If you are fortunate enough to have amassed a moderate to large estate, chances are good that your future didn’t occur as a result of luck. Instead, you have likely worked hard, invested wisely, and saved prudently throughout your lifetime. Understandably, you now want to protect those assets you have from a wide range of potential threats. Your estate plan is the perfect mechanism for doing just that. By including an asset protection trust in your estate plan you will ensure that the assets you have built up as a result of your hard work and sacrifice throughout your life are safe.
Why Do You Need to Protect Your Assets?
People often make the mistake of operating under the assumption that as long as they are fiscally responsible their assets will remain safe. Unfortunately, that is not always the case. There are a number of potential threats to your assets throughout your lifetime – and beyond – including, but not limited to, the following:
Creditors – clearly, your own creditors could be a threat to your assets in the event you fail to pay bills, or otherwise default on obligations; however, have you also considered the possibility that creditors of a beneficiary could also threaten your hard-earned assets? The moment you transfer assets to a beneficiary they become fair game for creditors of that beneficiary.
Divorce – likewise, you could lose assets as a result of your own divorce; however, they could also be lost as a result of the divorce of a beneficiary. Even in states that do not have a community property law, if your beneficiary co-mingles an inheritance, the assets that make up the inheritance could be considered marital property and, therefore, be subject to division in the event of a divorce. For example, your assets could, conceivably, end up owned by your daughter’s ex-husband.
Bankruptcy – again, your own bankruptcy may not be likely; however, if you own a business your personal assets could be at risk if the business fails. Yet again, assets are also at risk if a beneficiary files for bankruptcy protection if ownership of those assets have already been legally transferred to the beneficiary.
Health care costs – finally, all the planning and saving you have done could be threatened by your own rising health care costs during your retirement years. If you need to spend time in a long-term care facility you may end up having to use your assets to cover the high costs of care before Medicaid will kick in and start helping – unless you have included Medicaid planning in your estate plan ahead of time.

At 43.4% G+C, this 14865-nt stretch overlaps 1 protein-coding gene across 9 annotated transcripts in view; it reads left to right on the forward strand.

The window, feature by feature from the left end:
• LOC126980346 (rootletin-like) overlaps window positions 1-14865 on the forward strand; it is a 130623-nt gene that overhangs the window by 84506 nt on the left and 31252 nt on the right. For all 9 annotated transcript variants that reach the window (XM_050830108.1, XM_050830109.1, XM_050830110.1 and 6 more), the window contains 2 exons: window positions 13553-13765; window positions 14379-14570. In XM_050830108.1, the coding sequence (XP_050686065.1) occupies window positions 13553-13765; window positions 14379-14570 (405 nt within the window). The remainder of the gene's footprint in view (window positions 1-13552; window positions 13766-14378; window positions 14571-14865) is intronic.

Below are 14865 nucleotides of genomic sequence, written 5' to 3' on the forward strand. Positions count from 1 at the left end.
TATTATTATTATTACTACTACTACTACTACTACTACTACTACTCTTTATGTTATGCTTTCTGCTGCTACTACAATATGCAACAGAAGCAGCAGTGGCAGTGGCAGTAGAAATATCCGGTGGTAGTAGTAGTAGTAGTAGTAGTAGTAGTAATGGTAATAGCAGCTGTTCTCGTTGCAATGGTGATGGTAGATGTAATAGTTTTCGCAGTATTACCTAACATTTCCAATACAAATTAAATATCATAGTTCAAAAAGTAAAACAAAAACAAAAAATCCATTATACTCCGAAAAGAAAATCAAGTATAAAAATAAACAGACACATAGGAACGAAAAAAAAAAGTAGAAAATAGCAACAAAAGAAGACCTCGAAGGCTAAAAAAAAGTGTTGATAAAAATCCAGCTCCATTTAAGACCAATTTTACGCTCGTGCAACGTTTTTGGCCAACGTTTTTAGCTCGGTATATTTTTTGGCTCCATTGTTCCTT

How Can an Asset Protection Trust Help?
A trust is a separate legal entity that can own property, cash, and other types of assets. When you transfer assets into the right type of trust, ownership of the asset transfers to the trust. Beneficiaries of the trust are only entitled to distributions from the trust according to the trust terms — they do not own the assets held by the trust. An irrevocable living trust, for example, cannot be changed, modified, or revoked by the Maker of the trust. Therefore, once an asset is transferred into the trust the original owner of the asset gives up all legal ownership rights to the asset. As such, the assets are protected both from creditors of the original owner and creditors of the beneficiaries of the trust. By the same token, because a beneficiary does not own the assets held by the trust, those assets do not become part of a bankruptcy or divorce proceeding in which the beneficiary is a party. The right type of irrevocable assets protection trust can also be used to shelter assets for Medicaid eligibility purposes. You have the ability to transfer the assets into the trust to protect them while still benefiting from the interest earned on the assets during your lifetime. After your death, the assets will be used to help provide for beneficiaries.
This are only some of the many ways in which an assets protection trust can be used to help you protect the assets you have worked so hard to build up over your lifetime.
If you have additional questions or concerns asset protection trusts, or any other estate planning issues, contact the experienced Missouri estate planning attorneys at Amen, Gantner & Capriano, Your Estate Matters, LLC by calling (314) 966-8077 to schedule an appointment.